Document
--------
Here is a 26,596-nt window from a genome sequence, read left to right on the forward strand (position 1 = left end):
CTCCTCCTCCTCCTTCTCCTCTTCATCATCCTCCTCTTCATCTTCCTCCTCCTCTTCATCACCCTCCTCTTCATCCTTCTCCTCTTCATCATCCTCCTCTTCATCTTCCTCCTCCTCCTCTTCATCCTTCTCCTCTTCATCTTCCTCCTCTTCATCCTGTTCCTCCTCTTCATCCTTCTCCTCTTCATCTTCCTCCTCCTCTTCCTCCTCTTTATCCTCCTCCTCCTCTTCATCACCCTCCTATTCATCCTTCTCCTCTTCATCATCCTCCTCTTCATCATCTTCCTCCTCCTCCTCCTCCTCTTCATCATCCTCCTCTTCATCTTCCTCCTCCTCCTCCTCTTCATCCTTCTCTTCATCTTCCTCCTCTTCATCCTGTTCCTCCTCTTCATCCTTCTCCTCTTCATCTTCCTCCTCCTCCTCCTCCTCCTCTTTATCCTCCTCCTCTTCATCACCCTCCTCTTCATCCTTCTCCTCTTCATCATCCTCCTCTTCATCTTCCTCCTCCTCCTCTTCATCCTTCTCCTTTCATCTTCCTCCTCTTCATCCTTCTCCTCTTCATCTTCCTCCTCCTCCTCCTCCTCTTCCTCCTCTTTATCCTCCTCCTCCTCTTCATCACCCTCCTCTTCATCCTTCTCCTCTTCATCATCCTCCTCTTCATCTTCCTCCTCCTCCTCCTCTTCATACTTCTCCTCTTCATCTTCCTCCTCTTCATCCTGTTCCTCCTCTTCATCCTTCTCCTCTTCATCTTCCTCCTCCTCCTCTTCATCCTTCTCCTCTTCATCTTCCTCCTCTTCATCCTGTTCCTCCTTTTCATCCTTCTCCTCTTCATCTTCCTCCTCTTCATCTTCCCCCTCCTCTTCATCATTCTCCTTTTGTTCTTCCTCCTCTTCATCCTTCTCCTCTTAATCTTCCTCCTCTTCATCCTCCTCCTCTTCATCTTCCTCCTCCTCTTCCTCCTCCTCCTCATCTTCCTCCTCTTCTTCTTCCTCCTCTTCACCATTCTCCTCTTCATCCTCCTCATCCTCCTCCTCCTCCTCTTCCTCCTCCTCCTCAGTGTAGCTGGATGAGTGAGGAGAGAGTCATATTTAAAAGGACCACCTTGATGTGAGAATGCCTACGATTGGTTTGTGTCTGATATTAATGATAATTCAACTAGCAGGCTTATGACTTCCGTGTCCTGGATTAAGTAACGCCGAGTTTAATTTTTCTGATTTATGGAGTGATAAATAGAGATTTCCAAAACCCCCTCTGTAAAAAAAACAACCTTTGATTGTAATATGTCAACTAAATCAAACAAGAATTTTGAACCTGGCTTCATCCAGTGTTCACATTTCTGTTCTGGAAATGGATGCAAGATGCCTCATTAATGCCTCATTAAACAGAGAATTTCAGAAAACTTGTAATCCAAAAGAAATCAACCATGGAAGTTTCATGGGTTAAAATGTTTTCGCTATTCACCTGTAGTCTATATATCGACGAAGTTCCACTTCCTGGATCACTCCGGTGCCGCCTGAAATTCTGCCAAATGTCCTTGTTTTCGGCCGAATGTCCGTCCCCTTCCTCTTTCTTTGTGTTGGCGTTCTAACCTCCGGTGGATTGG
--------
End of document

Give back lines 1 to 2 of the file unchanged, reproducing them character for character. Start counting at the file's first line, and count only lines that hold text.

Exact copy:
Here is a 26,596-nt window from a genome sequence, read left to right on the forward strand (position 1 = left end):
CTCCTCCTCCTCCTTCTCCTCTTCATCATCCTCCTCTTCATCTTCCTCCTCCTCTTCATCACCCTCCTCTTCATCCTTCTCCTCTTCATCATCCTCCTCTTCATCTTCCTCCTCCTCCTCTTCATCCTTCTCCTCTTCATCTTCCTCCTCTTCATCCTGTTCCTCCTCTTCATCCTTCTCCTCTTCATCTTCCTCCTCCTCTTCCTCCTCTTTATCCTCCTCCTCCTCTTCATCACCCTCCTATTCATCCTTCTCCTCTTCATCATCCTCCTCTTCATCATCTTCCTCCTCCTCCTCCTCCTCTTCATCATCCTCCTCTTCATCTTCCTCCTCCTCCTCCTCTTCATCCTTCTCTTCATCTTCCTCCTCTTCATCCTGTTCCTCCTCTTCATCCTTCTCCTCTTCATCTTCCTCCTCCTCCTCCTCCTCCTCTTTATCCTCCTCCTCTTCATCACCCTCCTCTTCATCCTTCTCCTCTTCATCATCCTCCTCTTCATCTTCCTCCTCCTCCTCTTCATCCTTCTCCTTTCATCTTCCTCCTCTTCATCCTTCTCCTCTTCATCTTCCTCCTCCTCCTCCTCCTCTTCCTCCTCTTTATCCTCCTCCTCCTCTTCATCACCCTCCTCTTCATCCTTCTCCTCTTCATCATCCTCCTCTTCATCTTCCTCCTCCTCCTCCTCTTCATACTTCTCCTCTTCATCTTCCTCCTCTTCATCCTGTTCCTCCTCTTCATCCTTCTCCTCTTCATCTTCCTCCTCCTCCTCTTCATCCTTCTCCTCTTCATCTTCCTCCTCTTCATCCTGTTCCTCCTTTTCATCCTTCTCCTCTTCATCTTCCTCCTCTTCATCTTCCCCCTCCTCTTCATCATTCTCCTTTTGTTCTTCCTCCTCTTCATCCTTCTCCTCTTAATCTTCCTCCTCTTCATCCTCCTCCTCTTCATCTTCCTCCTCCTCTTCCTCCTCCTCCTCATCTTCCTCCTCTTCTTCTTCCTCCTCTTCACCATTCTCCTCTTCATCCTCCTCATCCTCCTCCTCCTCCTCTTCCTCCTCCTCCTCAGTGTAGCTGGATGAGTGAGGAGAGAGTCATATTTAAAAGGACCACCTTGATGTGAGAATGCCTACGATTGGTTTGTGTCTGATATTAATGATAATTCAACTAGCAGGCTTATGACTTCCGTGTCCTGGATTAAGTAACGCCGAGTTTAATTTTTCTGATTTATGGAGTGATAAATAGAGATTTCCAAAACCCCCTCTGTAAAAAAAACAACCTTTGATTGTAATATGTCAACTAAATCAAACAAGAATTTTGAACCTGGCTTCATCCAGTGTTCACATTTCTGTTCTGGAAATGGATGCAAGATGCCTCATTAATGCCTCATTAAACAGAGAATTTCAGAAAACTTGTAATCCAAAAGAAATCAACCATGGAAGTTTCATGGGTTAAAATGTTTTCGCTATTCACCTGTAGTCTATATATCGACGAAGTTCCACTTCCTGGATCACTCCGGTGCCGCCTGAAATTCTGCCAAATGTCCTTGTTTTCGGCCGAATGTCCGTCCCCTTCCTCTTTCTTTGTGTTGGCGTTCTAACCTCCGGTGGATTGG